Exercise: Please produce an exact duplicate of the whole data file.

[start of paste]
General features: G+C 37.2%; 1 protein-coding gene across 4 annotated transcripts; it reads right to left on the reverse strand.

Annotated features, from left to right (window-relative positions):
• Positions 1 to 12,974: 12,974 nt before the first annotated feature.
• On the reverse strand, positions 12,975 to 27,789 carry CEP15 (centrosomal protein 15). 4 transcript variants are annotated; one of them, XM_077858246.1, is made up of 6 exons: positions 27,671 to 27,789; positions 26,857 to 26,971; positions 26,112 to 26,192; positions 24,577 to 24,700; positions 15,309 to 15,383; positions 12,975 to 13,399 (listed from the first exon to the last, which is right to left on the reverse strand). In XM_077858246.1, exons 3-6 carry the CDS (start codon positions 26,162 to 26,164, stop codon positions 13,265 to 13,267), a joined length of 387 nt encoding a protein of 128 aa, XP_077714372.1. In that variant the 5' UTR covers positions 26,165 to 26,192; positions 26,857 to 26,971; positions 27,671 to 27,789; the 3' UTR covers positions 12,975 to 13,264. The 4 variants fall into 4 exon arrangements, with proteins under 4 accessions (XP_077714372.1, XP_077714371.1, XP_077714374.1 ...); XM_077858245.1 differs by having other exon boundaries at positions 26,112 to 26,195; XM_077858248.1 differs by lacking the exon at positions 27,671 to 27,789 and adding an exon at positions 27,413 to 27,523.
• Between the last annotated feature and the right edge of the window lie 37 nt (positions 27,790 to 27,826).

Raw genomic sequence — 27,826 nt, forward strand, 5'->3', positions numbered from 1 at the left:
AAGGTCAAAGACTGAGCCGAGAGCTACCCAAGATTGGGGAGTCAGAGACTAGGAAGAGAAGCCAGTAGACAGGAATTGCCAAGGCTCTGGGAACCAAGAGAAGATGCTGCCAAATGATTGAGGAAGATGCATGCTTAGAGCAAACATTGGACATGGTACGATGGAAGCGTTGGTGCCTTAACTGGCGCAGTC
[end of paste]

General features: G+C 37.2%; 1 protein-coding gene across 4 annotated transcripts; it reads right to left on the reverse strand.

Annotated features, from left to right (window-relative positions):
• Positions 1 to 12,974: 12,974 nt before the first annotated feature.
• On the reverse strand, positions 12,975 to 27,789 carry CEP15 (centrosomal protein 15). 4 transcript variants are annotated; one of them, XM_077858246.1, is made up of 6 exons: positions 27,671 to 27,789; positions 26,857 to 26,971; positions 26,112 to 26,192; positions 24,577 to 24,700; positions 15,309 to 15,383; positions 12,975 to 13,399 (listed from the first exon to the last, which is right to left on the reverse strand). In XM_077858246.1, exons 3-6 carry the CDS (start codon positions 26,162 to 26,164, stop codon positions 13,265 to 13,267), a joined length of 387 nt encoding a protein of 128 aa, XP_077714372.1. In that variant the 5' UTR covers positions 26,165 to 26,192; positions 26,857 to 26,971; positions 27,671 to 27,789; the 3' UTR covers positions 12,975 to 13,264. The 4 variants fall into 4 exon arrangements, with proteins under 4 accessions (XP_077714372.1, XP_077714371.1, XP_077714374.1 ...); XM_077858245.1 differs by having other exon boundaries at positions 26,112 to 26,195; XM_077858248.1 differs by lacking the exon at positions 27,671 to 27,789 and adding an exon at positions 27,413 to 27,523.
• Between the last annotated feature and the right edge of the window lie 37 nt (positions 27,790 to 27,826).

Raw genomic sequence — 27,826 nt, forward strand, 5'->3', positions numbered from 1 at the left:
AAGGTCAAAGACTGAGCCGAGAGCTACCCAAGATTGGGGAGTCAGAGACTAGGAAGAGAAGCCAGTAGACAGGAATTGCCAAGGCTCTGGGAACCAAGAGAAGATGCTGCCAAATGATTGAGGAAGATGCATGCTTAGAGCAAACATTGGACATGGTACGATGGAAGCGTTGGTGCCTTAACTGGCGCAGTC